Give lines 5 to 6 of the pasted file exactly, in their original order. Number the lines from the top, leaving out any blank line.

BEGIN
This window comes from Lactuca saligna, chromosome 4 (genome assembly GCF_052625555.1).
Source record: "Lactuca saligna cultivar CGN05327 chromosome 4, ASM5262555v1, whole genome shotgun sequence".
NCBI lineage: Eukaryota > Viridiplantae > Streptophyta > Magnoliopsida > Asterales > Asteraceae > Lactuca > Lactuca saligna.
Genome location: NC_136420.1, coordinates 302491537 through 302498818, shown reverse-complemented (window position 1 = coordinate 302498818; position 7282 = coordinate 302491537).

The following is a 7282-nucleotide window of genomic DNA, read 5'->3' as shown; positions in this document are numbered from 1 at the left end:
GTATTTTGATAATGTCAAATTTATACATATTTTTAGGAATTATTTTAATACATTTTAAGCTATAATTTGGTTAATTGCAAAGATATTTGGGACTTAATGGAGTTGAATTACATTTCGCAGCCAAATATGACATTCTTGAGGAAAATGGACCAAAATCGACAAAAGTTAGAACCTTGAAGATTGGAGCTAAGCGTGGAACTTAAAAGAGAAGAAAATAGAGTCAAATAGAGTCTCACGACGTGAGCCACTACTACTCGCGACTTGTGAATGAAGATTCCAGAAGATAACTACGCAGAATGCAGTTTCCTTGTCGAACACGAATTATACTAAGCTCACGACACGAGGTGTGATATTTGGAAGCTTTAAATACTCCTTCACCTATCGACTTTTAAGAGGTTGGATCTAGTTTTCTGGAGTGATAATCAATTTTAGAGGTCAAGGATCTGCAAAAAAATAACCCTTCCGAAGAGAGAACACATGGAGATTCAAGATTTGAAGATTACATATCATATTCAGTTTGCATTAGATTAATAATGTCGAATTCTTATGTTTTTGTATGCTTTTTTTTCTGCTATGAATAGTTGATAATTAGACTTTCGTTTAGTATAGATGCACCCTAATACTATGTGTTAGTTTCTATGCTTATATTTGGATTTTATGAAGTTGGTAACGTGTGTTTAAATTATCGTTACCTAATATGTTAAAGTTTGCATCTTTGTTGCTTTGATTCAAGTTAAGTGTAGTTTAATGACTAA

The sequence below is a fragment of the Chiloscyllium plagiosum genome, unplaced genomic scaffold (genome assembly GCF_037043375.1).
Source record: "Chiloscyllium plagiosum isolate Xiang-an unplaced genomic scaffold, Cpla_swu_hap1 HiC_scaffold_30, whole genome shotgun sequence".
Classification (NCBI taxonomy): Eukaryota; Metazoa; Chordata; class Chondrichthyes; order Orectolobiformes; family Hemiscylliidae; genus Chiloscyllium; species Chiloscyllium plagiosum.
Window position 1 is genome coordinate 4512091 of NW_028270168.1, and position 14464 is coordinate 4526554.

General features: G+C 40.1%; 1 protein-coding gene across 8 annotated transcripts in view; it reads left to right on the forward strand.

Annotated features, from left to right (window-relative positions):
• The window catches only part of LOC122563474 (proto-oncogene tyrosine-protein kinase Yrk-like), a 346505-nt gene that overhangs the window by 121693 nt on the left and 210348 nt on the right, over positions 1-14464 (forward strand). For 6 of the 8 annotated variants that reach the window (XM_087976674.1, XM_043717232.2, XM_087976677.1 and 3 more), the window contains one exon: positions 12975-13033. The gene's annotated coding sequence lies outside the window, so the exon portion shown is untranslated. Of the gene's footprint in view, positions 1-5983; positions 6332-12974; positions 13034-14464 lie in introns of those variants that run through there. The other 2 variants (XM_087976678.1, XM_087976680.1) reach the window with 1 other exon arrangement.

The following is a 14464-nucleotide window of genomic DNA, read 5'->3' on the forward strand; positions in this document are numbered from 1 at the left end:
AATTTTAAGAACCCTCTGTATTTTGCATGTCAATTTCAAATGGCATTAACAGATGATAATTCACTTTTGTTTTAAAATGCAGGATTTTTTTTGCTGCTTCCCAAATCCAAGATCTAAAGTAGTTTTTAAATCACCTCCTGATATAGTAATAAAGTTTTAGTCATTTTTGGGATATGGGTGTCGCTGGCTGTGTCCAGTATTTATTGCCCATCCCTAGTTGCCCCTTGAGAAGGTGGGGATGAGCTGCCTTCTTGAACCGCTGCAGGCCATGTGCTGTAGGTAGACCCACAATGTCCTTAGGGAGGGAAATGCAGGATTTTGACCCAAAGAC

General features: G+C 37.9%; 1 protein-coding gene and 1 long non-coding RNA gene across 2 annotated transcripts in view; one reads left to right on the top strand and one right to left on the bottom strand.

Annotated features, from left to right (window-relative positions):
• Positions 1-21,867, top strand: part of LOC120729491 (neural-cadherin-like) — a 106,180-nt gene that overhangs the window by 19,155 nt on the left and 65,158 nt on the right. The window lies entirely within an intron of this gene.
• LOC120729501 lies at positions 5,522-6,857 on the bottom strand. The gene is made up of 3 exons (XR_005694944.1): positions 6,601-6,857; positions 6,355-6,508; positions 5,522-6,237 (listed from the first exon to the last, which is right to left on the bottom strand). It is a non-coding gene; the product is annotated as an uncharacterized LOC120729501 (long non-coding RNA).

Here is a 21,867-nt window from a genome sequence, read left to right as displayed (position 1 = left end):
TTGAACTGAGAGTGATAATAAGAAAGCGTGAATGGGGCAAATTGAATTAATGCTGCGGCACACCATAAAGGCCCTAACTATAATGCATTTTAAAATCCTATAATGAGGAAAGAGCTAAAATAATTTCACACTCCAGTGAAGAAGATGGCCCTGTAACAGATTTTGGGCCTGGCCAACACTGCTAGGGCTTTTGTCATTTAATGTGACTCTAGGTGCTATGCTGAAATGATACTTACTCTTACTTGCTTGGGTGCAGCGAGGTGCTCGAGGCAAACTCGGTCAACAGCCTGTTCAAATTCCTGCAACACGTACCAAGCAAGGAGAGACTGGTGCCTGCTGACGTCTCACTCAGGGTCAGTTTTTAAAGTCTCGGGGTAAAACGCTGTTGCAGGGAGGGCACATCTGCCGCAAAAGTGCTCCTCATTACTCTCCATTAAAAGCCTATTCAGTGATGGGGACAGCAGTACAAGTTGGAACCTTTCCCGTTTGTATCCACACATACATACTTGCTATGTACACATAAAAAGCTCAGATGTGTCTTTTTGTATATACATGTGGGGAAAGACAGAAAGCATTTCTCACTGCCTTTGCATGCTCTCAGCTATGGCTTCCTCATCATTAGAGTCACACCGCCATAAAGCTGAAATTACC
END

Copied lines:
The following is a 7282-nucleotide window of genomic DNA, read 5'->3' as shown; positions in this document are numbered from 1 at the left end:
GTATTTTGATAATGTCAAATTTATACATATTTTTAGGAATTATTTTAATACATTTTAAGCTATAATTTGGTTAATTGCAAAGATATTTGGGACTTAATGGAGTTGAATTACATTTCGCAGCCAAATATGACATTCTTGAGGAAAATGGACCAAAATCGACAAAAGTTAGAACCTTGAAGATTGGAGCTAAGCGTGGAACTTAAAAGAGAAGAAAATAGAGTCAAATAGAGTCTCACGACGTGAGCCACTACTACTCGCGACTTGTGAATGAAGATTCCAGAAGATAACTACGCAGAATGCAGTTTCCTTGTCGAACACGAATTATACTAAGCTCACGACACGAGGTGTGATATTTGGAAGCTTTAAATACTCCTTCACCTATCGACTTTTAAGAGGTTGGATCTAGTTTTCTGGAGTGATAATCAATTTTAGAGGTCAAGGATCTGCAAAAAAATAACCCTTCCGAAGAGAGAACACATGGAGATTCAAGATTTGAAGATTACATATCATATTCAGTTTGCATTAGATTAATAATGTCGAATTCTTATGTTTTTGTATGCTTTTTTTTCTGCTATGAATAGTTGATAATTAGACTTTCGTTTAGTATAGATGCACCCTAATACTATGTGTTAGTTTCTATGCTTATATTTGGATTTTATGAAGTTGGTAACGTGTGTTTAAATTATCGTTACCTAATATGTTAAAGTTTGCATCTTTGTTGCTTTGATTCAAGTTAAGTGTAGTTTAATGACTAA